One town in New Zealand is suffering from a problem other places around the world would love to have: Too many jobs with too few workers. For anyone looking to apply, just don't expect them to foot the bill for the move.
Kaitangata—a New Zealand town with a population of only 800—has hundreds of vacant job positions in its agriculture sector, and it's dying to fill them. In a further embarrassment of riches, the town has an ample stock of affordable housing to go along with its full employment.
However, the town on Saturday denied a spate of reports suggesting Kaitangata would offer sizable incentive packages to fill open jobs. The San Francisco Gate reported that Mayor Bryan Cadogan and the town's professionals collaborated to come up with a package worth 230,000 (more than $160,000) for job seekers to relocate.
"There is currently a story that has been published by overseas media that we are paying people $160,000 to move to Kaitangata and people should ring the Mayor about it. This is NOT TRUE," a statement on the town's website read.
As one might expect in a global economy suffering from stagnant middle class wages, the mayor's office was deluged with calls from around the globe responding to the initial reports of a fat check awaiting those who wished to relocate.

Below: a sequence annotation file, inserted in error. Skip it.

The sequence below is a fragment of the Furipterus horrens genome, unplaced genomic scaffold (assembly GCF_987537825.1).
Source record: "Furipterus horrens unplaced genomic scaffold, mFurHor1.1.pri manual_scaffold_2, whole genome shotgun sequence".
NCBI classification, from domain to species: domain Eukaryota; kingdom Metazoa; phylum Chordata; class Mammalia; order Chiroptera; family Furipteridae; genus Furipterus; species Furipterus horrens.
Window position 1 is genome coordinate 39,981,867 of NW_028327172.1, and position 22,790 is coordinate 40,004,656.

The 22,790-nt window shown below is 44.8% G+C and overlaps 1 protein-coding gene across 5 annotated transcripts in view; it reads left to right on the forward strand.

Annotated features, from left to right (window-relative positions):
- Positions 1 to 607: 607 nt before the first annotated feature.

No such luck, as it turns out.
"People are not being paid to move to Kaitangata and you should not contact the Mayor about it," the statement on Saturday read.
Still, the mayor touted the town's relatively cheap housing. He also suggested interested applicants comply with New Zealand's applicable immigration laws, and check in with the town's economic agency for job openings.
"If you do meet the (immigration) criteria and you'd like to know more about the affordable House and Land packages ON SALE in Kaitangata, you need to visit" the city's website to check out the openings, the statement added.